Harry Potter must wait for Chairman Mao to weave his tale before Harry can make his magic


China has held back the opening of Harry Potter, the Transformers and the other summer blockbusters from Hollywood until its own “big-budget epic” has gotten its share of the ticket sales. The major studio releases will be delayed until some time in August before they are released in China.  In the meantime, The Beginning of the Great Revival is virtually unchallenged at the box offices.  The film is the second in an epic retelling of the history of modern China and the communist party – the second chapter tells the story of the founding of the party beginning in 1921.  The government spent a great deal of money on the film and wants the Chinese people to see it with being diverted.  The Chinese Global Times says the China does not look at films as simply commercial entertainment ventures, but sees them as basic forces in shaping public opinion; this film is more than propaganda – it is more a celebration of China – today’s China, a country getting ready to take its natural place as a world leader..

In the west, actually in most of the world outside of mainland China a free market  it is an article of faith.  Of course, every country spells free market differently and even different political parties within any one country see it from disparate angles; financial crises and scandals further complicate the issue because they usually lead to addition market restrictions. The recent crises in banking and other major industries lead to increased governmental control and regulation, as had the Savings and Loan crisis in its time – and, the granddaddy of all financial crises, the Great Depression, produced a wealth of new legislation to control banking, stock trading and most other formers of financial activity.   Still, we think of our economy as a free market economy – everyone is free to introduce any product at any price and the consumers are free to purchase any product they wish, at the price they are willing to pay – a free market where the only restrictions are put in place by the consumer.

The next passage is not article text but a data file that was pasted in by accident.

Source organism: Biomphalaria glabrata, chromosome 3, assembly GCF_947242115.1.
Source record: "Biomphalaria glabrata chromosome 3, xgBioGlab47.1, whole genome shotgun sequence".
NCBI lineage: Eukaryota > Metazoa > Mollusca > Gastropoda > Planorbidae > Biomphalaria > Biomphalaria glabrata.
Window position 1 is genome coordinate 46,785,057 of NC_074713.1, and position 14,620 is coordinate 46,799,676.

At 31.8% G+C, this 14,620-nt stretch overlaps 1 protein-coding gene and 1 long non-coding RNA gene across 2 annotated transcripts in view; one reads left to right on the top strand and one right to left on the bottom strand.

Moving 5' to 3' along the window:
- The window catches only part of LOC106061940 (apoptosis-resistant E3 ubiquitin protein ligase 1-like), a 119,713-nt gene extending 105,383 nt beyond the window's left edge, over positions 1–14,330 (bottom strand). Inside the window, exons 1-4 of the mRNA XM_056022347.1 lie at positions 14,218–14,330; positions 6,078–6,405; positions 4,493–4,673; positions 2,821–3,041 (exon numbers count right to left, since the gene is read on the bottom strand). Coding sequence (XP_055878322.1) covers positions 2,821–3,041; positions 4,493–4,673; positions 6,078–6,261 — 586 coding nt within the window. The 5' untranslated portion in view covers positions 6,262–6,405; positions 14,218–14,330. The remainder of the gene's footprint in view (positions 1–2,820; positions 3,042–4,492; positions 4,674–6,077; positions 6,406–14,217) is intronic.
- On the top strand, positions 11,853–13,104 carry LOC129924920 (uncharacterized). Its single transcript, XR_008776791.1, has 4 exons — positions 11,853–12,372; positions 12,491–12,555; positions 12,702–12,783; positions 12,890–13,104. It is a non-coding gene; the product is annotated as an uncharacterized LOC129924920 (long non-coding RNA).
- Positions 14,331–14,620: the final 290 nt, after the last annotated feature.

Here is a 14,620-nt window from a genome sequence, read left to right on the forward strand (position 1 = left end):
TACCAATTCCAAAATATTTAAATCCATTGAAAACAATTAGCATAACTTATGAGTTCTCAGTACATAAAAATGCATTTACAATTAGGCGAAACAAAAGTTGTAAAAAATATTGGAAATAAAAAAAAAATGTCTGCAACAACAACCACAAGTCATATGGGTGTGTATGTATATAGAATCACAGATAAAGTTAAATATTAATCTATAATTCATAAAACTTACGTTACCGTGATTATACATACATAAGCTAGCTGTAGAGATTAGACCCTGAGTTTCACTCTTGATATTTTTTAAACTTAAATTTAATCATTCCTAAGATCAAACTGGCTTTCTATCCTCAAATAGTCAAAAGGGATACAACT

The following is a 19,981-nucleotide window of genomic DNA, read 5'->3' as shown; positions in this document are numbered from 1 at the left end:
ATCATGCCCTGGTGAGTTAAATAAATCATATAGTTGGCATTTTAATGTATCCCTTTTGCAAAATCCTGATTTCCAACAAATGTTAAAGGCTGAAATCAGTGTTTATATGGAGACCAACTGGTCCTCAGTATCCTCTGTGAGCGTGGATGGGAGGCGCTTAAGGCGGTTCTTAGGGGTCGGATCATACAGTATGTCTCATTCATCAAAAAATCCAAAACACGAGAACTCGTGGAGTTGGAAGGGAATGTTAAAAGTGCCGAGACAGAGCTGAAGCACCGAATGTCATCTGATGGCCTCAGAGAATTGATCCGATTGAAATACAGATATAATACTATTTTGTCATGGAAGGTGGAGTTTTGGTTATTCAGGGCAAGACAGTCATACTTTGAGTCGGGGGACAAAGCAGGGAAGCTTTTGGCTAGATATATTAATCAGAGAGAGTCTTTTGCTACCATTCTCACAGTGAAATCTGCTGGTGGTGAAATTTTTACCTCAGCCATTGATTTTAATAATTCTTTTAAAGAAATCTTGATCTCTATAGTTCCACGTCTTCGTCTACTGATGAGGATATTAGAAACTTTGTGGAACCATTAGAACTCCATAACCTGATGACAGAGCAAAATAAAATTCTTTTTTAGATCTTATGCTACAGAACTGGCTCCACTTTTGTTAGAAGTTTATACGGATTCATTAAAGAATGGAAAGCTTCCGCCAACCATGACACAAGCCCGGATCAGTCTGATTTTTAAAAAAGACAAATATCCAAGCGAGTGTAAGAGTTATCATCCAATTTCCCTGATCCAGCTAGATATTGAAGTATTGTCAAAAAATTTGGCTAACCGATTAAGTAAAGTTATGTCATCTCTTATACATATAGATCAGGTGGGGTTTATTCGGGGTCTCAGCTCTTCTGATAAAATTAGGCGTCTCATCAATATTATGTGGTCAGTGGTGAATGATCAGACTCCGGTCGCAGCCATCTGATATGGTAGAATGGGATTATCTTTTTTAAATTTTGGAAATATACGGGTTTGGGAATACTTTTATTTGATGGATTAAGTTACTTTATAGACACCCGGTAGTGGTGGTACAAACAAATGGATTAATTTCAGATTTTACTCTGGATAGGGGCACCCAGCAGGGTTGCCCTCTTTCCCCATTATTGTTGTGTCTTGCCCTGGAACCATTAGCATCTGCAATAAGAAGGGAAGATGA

But of course, that isn’t the real case – a car for example must meet dozens and dozens of government requirements, each of which adds to its final price.  Without those restrictions, it is not likely we would have seat belts, airbags or catalytic converts; some cars might get 50 miles a gallon and cruise safely with a bevy of safety enhancing devices at 55 miles an hour, but others would get 5 miles a gallon, reach speeds of 200 miles an hour and contain nothing that interfered with raw speed and excitement – that is, if the consumers were choosing according to their wishes and not simply choosing from the list of options available after the car manufacturers meet the government requirements.  In nearly every industry one can find comparable examples; however true that might be, it is also true that until something terrible happens the government does not step in with regulations intended to prevent a crisis.  I am not recommending more control, more regulation or more legislation on anything, just pointing out that regulation does comes in time anyway, it only waits for a disaster.